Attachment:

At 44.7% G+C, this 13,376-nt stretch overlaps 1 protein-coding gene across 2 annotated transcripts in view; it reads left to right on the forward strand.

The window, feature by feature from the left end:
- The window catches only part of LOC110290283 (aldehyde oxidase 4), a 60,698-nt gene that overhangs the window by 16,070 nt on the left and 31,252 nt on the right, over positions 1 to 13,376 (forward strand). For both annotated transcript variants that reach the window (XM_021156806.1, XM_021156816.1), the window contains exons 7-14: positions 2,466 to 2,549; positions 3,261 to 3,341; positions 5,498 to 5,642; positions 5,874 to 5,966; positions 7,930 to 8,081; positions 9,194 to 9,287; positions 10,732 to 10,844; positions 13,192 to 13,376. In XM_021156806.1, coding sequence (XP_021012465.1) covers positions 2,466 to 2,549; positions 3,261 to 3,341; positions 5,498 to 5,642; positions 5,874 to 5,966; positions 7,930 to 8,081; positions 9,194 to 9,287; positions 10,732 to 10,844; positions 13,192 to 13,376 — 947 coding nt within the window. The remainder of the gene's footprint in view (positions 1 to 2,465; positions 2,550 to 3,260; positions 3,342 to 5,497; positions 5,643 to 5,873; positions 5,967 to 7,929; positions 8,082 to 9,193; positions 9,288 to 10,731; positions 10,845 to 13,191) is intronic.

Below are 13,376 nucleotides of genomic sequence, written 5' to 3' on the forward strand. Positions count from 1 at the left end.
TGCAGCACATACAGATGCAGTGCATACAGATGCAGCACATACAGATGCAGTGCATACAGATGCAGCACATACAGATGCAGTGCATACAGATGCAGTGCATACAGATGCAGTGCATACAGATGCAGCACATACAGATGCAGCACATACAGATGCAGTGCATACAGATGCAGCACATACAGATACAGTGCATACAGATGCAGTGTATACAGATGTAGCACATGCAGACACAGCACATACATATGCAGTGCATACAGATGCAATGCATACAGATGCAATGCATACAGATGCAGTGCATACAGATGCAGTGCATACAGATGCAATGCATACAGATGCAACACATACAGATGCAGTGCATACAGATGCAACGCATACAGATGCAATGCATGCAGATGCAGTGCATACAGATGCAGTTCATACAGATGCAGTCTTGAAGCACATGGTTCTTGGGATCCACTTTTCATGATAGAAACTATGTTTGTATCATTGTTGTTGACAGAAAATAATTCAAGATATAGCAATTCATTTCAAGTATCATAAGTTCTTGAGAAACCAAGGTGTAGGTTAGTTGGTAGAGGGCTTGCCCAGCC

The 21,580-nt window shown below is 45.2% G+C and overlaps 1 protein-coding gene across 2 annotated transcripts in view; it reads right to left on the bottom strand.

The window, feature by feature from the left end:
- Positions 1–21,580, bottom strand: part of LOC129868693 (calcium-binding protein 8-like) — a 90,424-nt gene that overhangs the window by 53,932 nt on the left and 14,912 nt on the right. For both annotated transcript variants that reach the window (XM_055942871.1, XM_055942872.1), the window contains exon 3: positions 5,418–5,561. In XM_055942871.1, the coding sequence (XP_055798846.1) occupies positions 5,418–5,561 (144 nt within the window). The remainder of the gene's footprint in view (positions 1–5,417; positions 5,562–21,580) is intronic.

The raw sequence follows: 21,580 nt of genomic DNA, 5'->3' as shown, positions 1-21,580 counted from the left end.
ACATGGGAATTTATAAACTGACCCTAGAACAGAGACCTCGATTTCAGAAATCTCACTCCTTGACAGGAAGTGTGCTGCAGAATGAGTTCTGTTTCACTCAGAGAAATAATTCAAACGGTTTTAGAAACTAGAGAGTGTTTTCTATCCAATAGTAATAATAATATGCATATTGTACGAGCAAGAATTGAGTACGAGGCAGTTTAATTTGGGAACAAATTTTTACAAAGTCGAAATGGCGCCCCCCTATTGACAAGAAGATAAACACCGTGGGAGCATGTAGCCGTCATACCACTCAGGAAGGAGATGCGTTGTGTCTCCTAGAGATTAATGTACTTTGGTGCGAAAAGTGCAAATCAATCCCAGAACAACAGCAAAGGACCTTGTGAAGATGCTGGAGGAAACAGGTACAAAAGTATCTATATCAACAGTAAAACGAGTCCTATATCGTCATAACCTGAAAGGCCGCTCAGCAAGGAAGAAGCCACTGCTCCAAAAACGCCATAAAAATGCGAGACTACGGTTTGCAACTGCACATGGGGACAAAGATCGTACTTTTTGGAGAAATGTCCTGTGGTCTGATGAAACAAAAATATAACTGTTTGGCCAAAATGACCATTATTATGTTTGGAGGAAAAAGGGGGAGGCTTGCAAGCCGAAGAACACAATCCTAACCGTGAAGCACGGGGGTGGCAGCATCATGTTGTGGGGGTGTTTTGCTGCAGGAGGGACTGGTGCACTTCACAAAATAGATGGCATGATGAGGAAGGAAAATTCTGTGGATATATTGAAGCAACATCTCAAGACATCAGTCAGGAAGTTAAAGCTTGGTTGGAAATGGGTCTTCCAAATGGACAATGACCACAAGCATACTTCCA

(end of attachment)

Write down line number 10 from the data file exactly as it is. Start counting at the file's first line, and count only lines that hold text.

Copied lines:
ACATGGGAATTTATAAACTGACCCTAGAACAGAGACCTCGATTTCAGAAATCTCACTCCTTGACAGGAAGTGTGCTGCAGAATGAGTTCTGTTTCACTCAGAGAAATAATTCAAACGGTTTTAGAAACTAGAGAGTGTTTTCTATCCAATAGTAATAATAATATGCATATTGTACGAGCAAGAATTGAGTACGAGGCAGTTTAATTTGGGAACAAATTTTTACAAAGTCGAAATGGCGCCCCCCTATTGACAAGAAGATAAACACCGTGGGAGCATGTAGCCGTCATACCACTCAGGAAGGAGATGCGTTGTGTCTCCTAGAGATTAATGTACTTTGGTGCGAAAAGTGCAAATCAATCCCAGAACAACAGCAAAGGACCTTGTGAAGATGCTGGAGGAAACAGGTACAAAAGTATCTATATCAACAGTAAAACGAGTCCTATATCGTCATAACCTGAAAGGCCGCTCAGCAAGGAAGAAGCCACTGCTCCAAAAACGCCATAAAAATGCGAGACTACGGTTTGCAACTGCACATGGGGACAAAGATCGTACTTTTTGGAGAAATGTCCTGTGGTCTGATGAAACAAAAATATAACTGTTTGGCCAAAATGACCATTATTATGTTTGGAGGAAAAAGGGGGAGGCTTGCAAGCCGAAGAACACAATCCTAACCGTGAAGCACGGGGGTGGCAGCATCATGTTGTGGGGGTGTTTTGCTGCAGGAGGGACTGGTGCACTTCACAAAATAGATGGCATGATGAGGAAGGAAAATTCTGTGGATATATTGAAGCAACATCTCAAGACATCAGTCAGGAAGTTAAAGCTTGGTTGGAAATGGGTCTTCCAAATGGACAATGACCACAAGCATACTTCCA